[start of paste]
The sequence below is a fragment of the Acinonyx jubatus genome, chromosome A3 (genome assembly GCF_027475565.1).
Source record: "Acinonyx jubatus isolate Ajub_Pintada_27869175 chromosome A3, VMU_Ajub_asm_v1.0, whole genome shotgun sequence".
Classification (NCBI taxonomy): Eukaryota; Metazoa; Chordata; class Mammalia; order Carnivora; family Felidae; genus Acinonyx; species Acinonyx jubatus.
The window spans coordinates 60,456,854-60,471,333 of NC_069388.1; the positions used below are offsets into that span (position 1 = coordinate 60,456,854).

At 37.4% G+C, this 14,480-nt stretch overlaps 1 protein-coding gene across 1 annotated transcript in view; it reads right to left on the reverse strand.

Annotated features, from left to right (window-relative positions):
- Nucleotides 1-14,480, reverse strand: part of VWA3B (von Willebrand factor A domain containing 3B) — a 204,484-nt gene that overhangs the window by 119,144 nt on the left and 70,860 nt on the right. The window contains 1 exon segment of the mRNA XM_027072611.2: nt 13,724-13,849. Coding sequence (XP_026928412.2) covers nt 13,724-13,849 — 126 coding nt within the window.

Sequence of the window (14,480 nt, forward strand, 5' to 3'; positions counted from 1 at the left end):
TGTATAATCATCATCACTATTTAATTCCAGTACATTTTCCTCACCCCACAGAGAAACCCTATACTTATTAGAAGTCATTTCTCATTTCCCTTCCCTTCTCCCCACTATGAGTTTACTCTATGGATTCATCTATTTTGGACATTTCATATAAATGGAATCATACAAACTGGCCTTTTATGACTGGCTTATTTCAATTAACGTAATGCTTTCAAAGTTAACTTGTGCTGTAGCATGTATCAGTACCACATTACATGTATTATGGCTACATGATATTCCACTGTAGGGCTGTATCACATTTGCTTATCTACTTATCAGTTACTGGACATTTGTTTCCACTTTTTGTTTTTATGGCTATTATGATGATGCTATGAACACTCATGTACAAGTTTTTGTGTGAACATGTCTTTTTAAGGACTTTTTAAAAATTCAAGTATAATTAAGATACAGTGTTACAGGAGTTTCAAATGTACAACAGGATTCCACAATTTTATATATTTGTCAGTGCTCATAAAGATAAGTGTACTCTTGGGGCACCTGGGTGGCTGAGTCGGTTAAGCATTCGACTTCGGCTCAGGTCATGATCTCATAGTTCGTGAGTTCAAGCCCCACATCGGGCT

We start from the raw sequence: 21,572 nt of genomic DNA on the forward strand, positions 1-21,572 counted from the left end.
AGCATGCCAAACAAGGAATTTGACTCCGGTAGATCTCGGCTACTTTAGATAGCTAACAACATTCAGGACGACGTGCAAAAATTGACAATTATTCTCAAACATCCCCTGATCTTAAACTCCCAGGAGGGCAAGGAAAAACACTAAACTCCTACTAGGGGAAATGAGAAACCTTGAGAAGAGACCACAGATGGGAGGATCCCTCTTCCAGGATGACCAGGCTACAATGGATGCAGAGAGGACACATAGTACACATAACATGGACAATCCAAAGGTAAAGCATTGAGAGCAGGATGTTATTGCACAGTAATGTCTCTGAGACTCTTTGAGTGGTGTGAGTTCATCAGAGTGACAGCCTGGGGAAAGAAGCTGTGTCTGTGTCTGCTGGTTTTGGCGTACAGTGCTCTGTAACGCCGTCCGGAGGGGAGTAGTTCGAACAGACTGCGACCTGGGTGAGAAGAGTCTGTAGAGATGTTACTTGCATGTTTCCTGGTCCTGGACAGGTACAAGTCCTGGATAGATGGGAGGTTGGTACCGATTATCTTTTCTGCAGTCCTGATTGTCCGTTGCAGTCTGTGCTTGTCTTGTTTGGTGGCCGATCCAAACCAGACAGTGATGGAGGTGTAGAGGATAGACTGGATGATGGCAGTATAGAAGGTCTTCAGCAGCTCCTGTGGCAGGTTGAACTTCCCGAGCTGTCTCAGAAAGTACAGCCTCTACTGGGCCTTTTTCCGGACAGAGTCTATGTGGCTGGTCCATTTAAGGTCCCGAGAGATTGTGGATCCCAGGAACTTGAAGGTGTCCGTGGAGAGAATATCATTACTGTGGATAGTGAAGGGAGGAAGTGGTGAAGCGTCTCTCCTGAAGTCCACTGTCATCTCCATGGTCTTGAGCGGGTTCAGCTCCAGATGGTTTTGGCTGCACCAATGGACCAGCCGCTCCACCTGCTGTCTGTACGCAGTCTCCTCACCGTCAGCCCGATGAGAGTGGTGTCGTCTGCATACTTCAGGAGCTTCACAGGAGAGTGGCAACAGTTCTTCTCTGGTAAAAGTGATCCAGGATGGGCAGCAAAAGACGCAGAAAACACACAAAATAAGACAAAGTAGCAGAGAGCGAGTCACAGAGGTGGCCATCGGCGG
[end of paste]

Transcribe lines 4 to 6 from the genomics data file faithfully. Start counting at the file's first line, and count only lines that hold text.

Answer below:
The window spans coordinates 60,456,854-60,471,333 of NC_069388.1; the positions used below are offsets into that span (position 1 = coordinate 60,456,854).

At 37.4% G+C, this 14,480-nt stretch overlaps 1 protein-coding gene across 1 annotated transcript in view; it reads right to left on the reverse strand.

Annotated features, from left to right (window-relative positions):